Lenovo Unveils TruScale HPC as a Service
Lenovo recently unveiled a new service named TruScale High-Performance Computing as a Service (HPCaaS). It will deliver the power of supercomputing to organizations of all sizes through a cloud-like experience.
The new high-performance computing (HPC) as-a-service (aaS) offering expands Lenovo’s everything as–a–service TruScale portfolio and enables HPC customers to access greater supercomputing resources. Cloud-based HPC is the fastest-growing segment of high-performance computing, and on-demand resource consumption provides more efficient and scalable computing resources to meet workload requirements.
The typical HPC cluster runs at nearly full capacity, with rapidly increasing demands for compute and storage cycles and little room for additional workloads. Lenovo TruScale HPCaaS delivers additional capacity that allows research institutions to better compete for grants while gaining faster insights. The technology provides rack-to-cloud level solutions that are critical to driving innovation across multiple sectors, including academia, pharma, manufacturing, and healthcare.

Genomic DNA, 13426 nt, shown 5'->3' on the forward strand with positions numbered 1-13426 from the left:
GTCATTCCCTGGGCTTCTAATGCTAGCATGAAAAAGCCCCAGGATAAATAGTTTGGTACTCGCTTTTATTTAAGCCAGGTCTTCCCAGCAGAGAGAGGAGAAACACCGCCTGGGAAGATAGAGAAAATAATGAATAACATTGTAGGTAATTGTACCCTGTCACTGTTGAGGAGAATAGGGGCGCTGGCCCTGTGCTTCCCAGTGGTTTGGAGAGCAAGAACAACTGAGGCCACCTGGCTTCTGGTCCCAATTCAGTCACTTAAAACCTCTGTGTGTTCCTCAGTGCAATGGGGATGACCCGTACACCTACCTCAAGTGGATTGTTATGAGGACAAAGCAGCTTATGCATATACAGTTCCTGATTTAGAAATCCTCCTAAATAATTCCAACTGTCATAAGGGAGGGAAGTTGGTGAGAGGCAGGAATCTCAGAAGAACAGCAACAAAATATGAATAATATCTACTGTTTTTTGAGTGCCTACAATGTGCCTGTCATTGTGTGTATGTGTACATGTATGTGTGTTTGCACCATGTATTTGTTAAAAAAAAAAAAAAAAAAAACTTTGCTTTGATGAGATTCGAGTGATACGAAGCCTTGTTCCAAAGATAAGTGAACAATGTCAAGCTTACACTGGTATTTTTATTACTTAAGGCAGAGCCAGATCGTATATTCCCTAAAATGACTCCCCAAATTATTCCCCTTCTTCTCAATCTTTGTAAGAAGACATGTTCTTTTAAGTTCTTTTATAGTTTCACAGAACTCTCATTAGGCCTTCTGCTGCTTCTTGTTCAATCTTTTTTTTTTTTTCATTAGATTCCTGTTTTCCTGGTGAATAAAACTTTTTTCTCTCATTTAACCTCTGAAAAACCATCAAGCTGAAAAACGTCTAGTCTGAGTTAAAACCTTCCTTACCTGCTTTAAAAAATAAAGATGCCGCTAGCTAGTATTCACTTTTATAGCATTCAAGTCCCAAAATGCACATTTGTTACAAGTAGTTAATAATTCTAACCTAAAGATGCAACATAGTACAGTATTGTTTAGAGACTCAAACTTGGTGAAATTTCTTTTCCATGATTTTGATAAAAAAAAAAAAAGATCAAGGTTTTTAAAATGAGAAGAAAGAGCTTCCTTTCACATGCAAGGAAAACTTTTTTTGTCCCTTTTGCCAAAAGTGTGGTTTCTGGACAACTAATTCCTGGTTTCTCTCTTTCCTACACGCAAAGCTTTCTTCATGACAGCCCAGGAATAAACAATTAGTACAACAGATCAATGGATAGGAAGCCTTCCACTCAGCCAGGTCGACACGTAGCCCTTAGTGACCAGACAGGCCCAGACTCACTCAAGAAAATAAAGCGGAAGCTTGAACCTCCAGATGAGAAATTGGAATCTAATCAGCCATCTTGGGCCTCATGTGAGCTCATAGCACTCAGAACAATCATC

TruScale HPC as a Service maximizes HPC cluster resources and controls shared access through a simple, pay-per-use model that is managed and supported by Lenovo. With technology that is installed right at the customer data center, HPC workload managers can dynamically access and provision resources on-demand. Additional cluster resources can be obtained through “push-button” access, which allows businesses to utilize additional computing, storage, and acceleration capabilities as needed.
Lenovo TruScale offers organizations of all sizes the flexibility they need to stay competitive with scalable, end-to-end solutions with a cloud-like consumption model and predictable payment options for hardware and service. The platform enables organizations to maximize the return on investment and accelerate time to value. TruScale for HPC gives customers the flexibility to add provisioned resources rapidly, without being hindered by procurement delays or supply chain disruptions.